WIT Press

A Study On Seismic Vulnerability Of Inca Constructions


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WIT Press


J. Ogawa, C. Cuadra, M. B. Karkee & J. Rojas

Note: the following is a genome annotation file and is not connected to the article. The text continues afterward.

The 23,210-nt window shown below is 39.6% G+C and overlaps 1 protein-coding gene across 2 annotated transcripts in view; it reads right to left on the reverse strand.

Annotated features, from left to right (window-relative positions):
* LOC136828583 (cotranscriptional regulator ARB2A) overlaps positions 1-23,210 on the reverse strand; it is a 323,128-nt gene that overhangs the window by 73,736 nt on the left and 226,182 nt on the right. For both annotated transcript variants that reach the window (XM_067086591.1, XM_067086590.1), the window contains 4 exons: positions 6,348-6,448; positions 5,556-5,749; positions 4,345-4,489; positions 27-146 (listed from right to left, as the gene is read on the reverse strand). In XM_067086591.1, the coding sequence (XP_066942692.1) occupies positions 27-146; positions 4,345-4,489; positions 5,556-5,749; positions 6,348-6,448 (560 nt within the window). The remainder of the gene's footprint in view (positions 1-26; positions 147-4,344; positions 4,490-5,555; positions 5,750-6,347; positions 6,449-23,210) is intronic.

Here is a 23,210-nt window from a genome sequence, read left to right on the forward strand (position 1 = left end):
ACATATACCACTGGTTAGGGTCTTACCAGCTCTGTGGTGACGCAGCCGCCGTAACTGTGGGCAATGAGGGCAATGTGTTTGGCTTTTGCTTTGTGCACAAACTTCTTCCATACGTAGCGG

To evaluate the vulnerability of the historical Inca stone constructions, a simple model is developed to investigate their seismic behavior. The analytical model consists of multiple rigid body system subjected to dynamic action under the condition of friction and impact. First, a sinusoidal wave is used as input motion to investigate the dynamic behavior of the model. Then an actual earthquake record is selected and scaled to the corresponding peak ground acceleration to simulate the seismic behavior of a typical stone masonry wall. Results show that a uniform friction coefficient between stone blocks permits the stone wall to work as a single rigid body although the mathematical model is a multi rigid body system. However if a small difference or variation of the friction coefficient is introduced among the blocks, the displacements of adjacent blocks become different, originating impact actions between blocks resulting in a separation of blocks or failure of the wall. 1 Introduction About 500 years ago, the Inca culture reached the peak in its development, which was just before the arrival of Spaniard conquistadors. By the time, the Incas had integrated a vast empire that stretched from the Maule river in Chile to the northern Ecuador along the western side of the Andes mountain range. This territory, as in present days, had continuously been exposed to natural disasters such as excessive rainfalls, earthquakes, landslides, floods, etc. In spite of such impending disasters, the Incas were able to develop techniques of construction to